The 26 powers of the DPAs identified in Article 58 GDPR are about: 1) investigative powers (DPAs have the authority to intervene in all organizations and business activities, insofar as personal data is processed and carry out investigations and review certifications; obtain access to all personal data and to all information necessary for the performance of its tasks; obtain access to any premises of the controller and the processor, including to any data processing equipment and means); 2) corrective powers (issue warnings and reprimands for the controller; order the controller or the processor to comply with the data subject’s requests to exercise his or her rights pursuant to the GDPR; communicate a personal data breach to the data subject; impose an administrative fines); 3) authorization of processing activities and advisory powers; and 4) authorization of model clauses and binding corporate rules.

: European and trans-border tasks and cooperation between DPAs (one stop-shop and EDPB)

Many GDPR-provisions deal with the trans-border aspects of the DPA’s work. In principle, their jurisdiction and enforcement powers are largely restricted to the territory of their own Member State (Recital 124, Articles 51, 55, 56 GDPR), but the reality of the digital society and the goal of the EU to facilitate the free flow of per

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For a comparison with the reduced list of tasks and powers provided for in the LED, De Hert, Sajfert, supra note 32,250-252.

sonal data between Member States without compromising the protection of personal data explains the importance of these provisions on the extra- and trans-border aspects of their work. DPAs are not only required to cooperate and provide each other with mutual assistance (Recitals 135-138 and Articles 4(23), 56 and 63-67; Articles 68-76 GDPR), but are also asked to accept a one-stop-shop mechanism as a derogation from the territorial jurisdiction principle in certain cases (Recitals 124-128, Articles 55-56; Article 29 Data Protection Working Party (WP29) Lead DPA Guidelines).[1]

This mechanism applies to and should benefit organizations operating across Member States and thus processing personal data of data subjects in different Member States. It allows these organizations to deal with only one DPA (as opposed to up to 27 DPAs). Hence, a single “lead DPA” can be chosen when different authorities are responsible for the processing operations, performed by the same entity, but affecting rights of data subjects in different Member States.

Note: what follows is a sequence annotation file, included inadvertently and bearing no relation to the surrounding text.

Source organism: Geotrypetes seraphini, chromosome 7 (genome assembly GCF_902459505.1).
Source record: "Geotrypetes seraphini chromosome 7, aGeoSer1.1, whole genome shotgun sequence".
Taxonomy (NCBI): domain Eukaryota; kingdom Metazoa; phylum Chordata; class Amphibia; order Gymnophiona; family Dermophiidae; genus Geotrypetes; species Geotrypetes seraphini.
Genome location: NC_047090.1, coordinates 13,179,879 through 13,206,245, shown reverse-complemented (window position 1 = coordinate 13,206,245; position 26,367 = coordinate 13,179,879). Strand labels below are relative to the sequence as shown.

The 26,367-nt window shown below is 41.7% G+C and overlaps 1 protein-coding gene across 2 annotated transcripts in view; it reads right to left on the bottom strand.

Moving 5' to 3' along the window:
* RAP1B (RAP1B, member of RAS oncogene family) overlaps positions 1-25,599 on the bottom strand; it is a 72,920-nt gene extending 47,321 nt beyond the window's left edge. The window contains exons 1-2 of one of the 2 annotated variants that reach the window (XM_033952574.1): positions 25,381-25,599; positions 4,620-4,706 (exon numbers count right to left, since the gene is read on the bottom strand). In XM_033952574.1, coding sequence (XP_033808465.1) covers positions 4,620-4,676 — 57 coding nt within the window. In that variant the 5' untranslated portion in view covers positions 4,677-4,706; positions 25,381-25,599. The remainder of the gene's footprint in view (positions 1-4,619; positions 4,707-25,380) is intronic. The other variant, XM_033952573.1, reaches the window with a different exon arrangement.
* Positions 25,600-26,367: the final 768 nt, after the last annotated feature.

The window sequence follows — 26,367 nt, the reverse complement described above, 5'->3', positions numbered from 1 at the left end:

How does it work? If a data controller conducts cross-border data processing in the EU, according to the GDPR the supervisory authority is the one based in the Member State where the data controller has its main establishment. If the data controller’s activity concerns citizens of another Member State, the local DPA of that state may hand over the case to the DPA of the main establishment (lead supervisory authority) or can handle the case locally in co-operation with the latter.

A DPA that wishes to take action must consult with the other affected DPAs to ensure consistency of the GDPR (consistency mechanism). In particular, it shall inform the lead supervisory authority without delay and the latter shall decide within three weeks whether or not it will handle the case in accordance with the procedure provided in Article 60 GDPR.

The foregoing is the provisional outcome of a power struggle between several stakeholders. As said, the one-stop-shop mechanism must be understood as a derogation from the jurisdiction principle of territority (states enforce norms within their territory). ‘Proximity’ was one of the arguments by opponents of this derogation. In their view, proximity required that individuals were entitled to protection by the DPA in the Member State where they reside. The opposition against one-stop-shop mechanisms was partly fuelled by a lack of trust in the effectiveness of DPAs in other countries.